North Korea Pardons 2 American Journalists

In a rare meeting, former President Bill Clinton talked with Kim Jong Il.

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North Korean leader Kim Jong Il has issued a special order that pardons two American journalists who were sentenced to 12 years of hard labor for illegal entry and engaging in "hostile acts."

The announcement by North Korea's official news agency comes on the same day former President Bill Clinton made a surprise visit to the country, where he met with Kim to negotiate the release of the jailed journalists, Euna Lee, 36, and Laura Ling, 32.

It was a rare meeting between the North Korean head of state and a high-ranking U.S. official amid heightened tensions over North Korea's nuclear weapons program. Clinton is the first Western leader to go to North Korea since his secretary of state, Madeleine Albright, visited the country in 2000.

Radio Pyongyang and the Korean Central Broadcasting Station reported that Kim hosted a dinner at the state guesthouse for Clinton. There, the two had a "wide-ranging exchange of views on matters of common concern," and Clinton delivered a verbal message from President Barack Obama, the official Korean Central News Agency said in a report from Pyongyang. But White House spokesman Robert Gibbs said reports that Clinton handed over a formal message from Obama were "not true."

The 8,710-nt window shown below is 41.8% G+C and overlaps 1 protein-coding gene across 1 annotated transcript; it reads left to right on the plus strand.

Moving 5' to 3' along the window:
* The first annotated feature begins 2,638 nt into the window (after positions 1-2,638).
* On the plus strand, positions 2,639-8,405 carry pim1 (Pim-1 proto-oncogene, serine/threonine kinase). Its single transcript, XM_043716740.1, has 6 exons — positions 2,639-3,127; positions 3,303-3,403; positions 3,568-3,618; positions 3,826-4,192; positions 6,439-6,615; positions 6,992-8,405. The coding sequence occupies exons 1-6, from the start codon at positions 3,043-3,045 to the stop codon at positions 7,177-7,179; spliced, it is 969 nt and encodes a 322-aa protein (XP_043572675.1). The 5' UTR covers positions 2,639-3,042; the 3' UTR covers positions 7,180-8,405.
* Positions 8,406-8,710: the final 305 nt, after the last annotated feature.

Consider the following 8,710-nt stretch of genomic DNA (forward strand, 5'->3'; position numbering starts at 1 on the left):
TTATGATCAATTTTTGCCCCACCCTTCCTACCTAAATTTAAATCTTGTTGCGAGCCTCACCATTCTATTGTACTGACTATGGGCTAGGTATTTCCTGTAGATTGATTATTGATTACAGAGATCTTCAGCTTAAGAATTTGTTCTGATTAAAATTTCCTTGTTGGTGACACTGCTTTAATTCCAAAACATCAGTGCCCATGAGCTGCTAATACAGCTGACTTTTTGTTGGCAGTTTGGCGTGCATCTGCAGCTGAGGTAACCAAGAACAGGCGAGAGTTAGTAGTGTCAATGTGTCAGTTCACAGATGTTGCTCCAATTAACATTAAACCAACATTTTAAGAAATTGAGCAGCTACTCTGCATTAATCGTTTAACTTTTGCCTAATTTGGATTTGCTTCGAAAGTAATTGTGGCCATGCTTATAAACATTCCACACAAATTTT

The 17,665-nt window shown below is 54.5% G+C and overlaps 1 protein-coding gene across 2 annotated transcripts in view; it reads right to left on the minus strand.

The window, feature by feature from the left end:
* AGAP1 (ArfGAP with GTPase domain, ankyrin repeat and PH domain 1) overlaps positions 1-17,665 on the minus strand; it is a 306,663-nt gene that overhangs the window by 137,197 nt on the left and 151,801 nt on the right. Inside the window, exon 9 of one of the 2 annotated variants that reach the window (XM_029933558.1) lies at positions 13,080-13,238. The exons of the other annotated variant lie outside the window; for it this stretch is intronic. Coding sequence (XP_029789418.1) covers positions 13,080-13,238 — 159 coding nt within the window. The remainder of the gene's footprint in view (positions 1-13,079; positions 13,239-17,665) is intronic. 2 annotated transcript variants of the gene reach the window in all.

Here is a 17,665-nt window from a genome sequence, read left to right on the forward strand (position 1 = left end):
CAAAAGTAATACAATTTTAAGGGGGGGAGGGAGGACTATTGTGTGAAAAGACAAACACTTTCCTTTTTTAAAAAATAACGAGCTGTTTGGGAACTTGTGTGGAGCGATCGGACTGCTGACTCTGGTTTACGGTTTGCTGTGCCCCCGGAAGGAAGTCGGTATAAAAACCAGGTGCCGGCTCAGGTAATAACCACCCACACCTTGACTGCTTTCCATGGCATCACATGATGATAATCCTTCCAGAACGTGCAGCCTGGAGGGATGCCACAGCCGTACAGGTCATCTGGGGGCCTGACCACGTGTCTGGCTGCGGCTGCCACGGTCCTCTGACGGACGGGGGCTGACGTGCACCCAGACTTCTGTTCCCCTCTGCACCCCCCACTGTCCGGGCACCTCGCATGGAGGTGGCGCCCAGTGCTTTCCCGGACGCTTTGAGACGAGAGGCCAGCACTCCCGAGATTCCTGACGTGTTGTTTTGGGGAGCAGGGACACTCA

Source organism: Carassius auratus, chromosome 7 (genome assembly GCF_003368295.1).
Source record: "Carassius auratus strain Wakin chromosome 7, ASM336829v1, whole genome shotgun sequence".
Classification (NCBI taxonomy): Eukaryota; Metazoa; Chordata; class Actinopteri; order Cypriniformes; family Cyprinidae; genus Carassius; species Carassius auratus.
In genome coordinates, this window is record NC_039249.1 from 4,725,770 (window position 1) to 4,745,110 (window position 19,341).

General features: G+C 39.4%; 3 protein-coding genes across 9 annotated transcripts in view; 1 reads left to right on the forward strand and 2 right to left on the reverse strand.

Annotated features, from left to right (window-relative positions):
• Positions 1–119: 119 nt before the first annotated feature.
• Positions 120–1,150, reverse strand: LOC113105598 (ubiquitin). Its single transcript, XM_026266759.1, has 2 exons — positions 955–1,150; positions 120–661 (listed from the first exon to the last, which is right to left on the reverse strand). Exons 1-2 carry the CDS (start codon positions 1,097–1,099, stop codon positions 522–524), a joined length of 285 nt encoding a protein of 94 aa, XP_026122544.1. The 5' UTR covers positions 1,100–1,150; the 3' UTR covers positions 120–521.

Earlier, White House officials declined to comment on Clinton's trip.

"While this solely private mission to secure the release of two Americans is on the ground, we will have no comment. We do not want to jeopardize the success of former President Clinton's mission," said Gibbs in a statement this morning.

Americans Lee and Ling were arrested on March 17 while reporting on refugees fleeing the impoverished North. The pair was working for former Vice President Al Gore's Current TV media venture.

Clinton arrived in an unmarked jet today and was greeted by Vice Foreign Minister Kim Kye Gwan.